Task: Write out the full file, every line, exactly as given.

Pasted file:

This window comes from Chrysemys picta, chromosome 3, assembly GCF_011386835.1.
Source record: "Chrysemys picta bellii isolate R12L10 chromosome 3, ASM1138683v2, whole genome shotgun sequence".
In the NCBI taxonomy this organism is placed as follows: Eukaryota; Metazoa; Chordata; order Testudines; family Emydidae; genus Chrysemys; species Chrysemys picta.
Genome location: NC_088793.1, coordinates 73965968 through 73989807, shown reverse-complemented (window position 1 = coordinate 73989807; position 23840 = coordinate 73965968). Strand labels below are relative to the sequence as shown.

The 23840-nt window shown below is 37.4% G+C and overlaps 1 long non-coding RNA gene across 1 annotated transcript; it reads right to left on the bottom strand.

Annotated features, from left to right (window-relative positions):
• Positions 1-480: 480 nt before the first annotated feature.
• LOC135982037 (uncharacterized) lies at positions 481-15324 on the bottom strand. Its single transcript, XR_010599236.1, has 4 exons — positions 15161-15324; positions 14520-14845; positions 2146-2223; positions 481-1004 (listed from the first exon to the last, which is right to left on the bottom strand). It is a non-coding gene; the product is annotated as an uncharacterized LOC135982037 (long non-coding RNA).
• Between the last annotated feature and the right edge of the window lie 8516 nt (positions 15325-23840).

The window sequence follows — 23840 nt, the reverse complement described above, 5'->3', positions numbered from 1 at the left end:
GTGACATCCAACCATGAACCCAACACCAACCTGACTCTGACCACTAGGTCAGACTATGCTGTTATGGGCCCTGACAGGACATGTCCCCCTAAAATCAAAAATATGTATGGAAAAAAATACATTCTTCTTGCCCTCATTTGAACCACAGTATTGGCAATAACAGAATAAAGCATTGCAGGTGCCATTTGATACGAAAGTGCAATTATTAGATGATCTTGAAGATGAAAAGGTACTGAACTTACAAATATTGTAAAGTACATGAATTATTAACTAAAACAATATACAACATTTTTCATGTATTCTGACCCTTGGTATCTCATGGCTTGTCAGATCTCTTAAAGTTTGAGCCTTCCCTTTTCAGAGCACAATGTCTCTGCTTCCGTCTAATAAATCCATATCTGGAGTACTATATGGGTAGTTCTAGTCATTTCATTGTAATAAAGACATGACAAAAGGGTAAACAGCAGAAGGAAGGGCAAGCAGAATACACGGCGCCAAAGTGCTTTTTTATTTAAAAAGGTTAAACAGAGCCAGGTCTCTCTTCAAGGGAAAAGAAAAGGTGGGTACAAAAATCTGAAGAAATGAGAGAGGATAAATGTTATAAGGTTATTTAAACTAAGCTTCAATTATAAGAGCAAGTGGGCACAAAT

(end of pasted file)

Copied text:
This window comes from Chrysemys picta, chromosome 3, assembly GCF_011386835.1.
Source record: "Chrysemys picta bellii isolate R12L10 chromosome 3, ASM1138683v2, whole genome shotgun sequence".
In the NCBI taxonomy this organism is placed as follows: Eukaryota; Metazoa; Chordata; order Testudines; family Emydidae; genus Chrysemys; species Chrysemys picta.
Genome location: NC_088793.1, coordinates 73965968 through 73989807, shown reverse-complemented (window position 1 = coordinate 73989807; position 23840 = coordinate 73965968). Strand labels below are relative to the sequence as shown.

The 23840-nt window shown below is 37.4% G+C and overlaps 1 long non-coding RNA gene across 1 annotated transcript; it reads right to left on the bottom strand.

Annotated features, from left to right (window-relative positions):
• Positions 1-480: 480 nt before the first annotated feature.
• LOC135982037 (uncharacterized) lies at positions 481-15324 on the bottom strand. Its single transcript, XR_010599236.1, has 4 exons — positions 15161-15324; positions 14520-14845; positions 2146-2223; positions 481-1004 (listed from the first exon to the last, which is right to left on the bottom strand). It is a non-coding gene; the product is annotated as an uncharacterized LOC135982037 (long non-coding RNA).
• Between the last annotated feature and the right edge of the window lie 8516 nt (positions 15325-23840).

The window sequence follows — 23840 nt, the reverse complement described above, 5'->3', positions numbered from 1 at the left end:
GTGACATCCAACCATGAACCCAACACCAACCTGACTCTGACCACTAGGTCAGACTATGCTGTTATGGGCCCTGACAGGACATGTCCCCCTAAAATCAAAAATATGTATGGAAAAAAATACATTCTTCTTGCCCTCATTTGAACCACAGTATTGGCAATAACAGAATAAAGCATTGCAGGTGCCATTTGATACGAAAGTGCAATTATTAGATGATCTTGAAGATGAAAAGGTACTGAACTTACAAATATTGTAAAGTACATGAATTATTAACTAAAACAATATACAACATTTTTCATGTATTCTGACCCTTGGTATCTCATGGCTTGTCAGATCTCTTAAAGTTTGAGCCTTCCCTTTTCAGAGCACAATGTCTCTGCTTCCGTCTAATAAATCCATATCTGGAGTACTATATGGGTAGTTCTAGTCATTTCATTGTAATAAAGACATGACAAAAGGGTAAACAGCAGAAGGAAGGGCAAGCAGAATACACGGCGCCAAAGTGCTTTTTTATTTAAAAAGGTTAAACAGAGCCAGGTCTCTCTTCAAGGGAAAAGAAAAGGTGGGTACAAAAATCTGAAGAAATGAGAGAGGATAAATGTTATAAGGTTATTTAAACTAAGCTTCAATTATAAGAGCAAGTGGGCACAAAT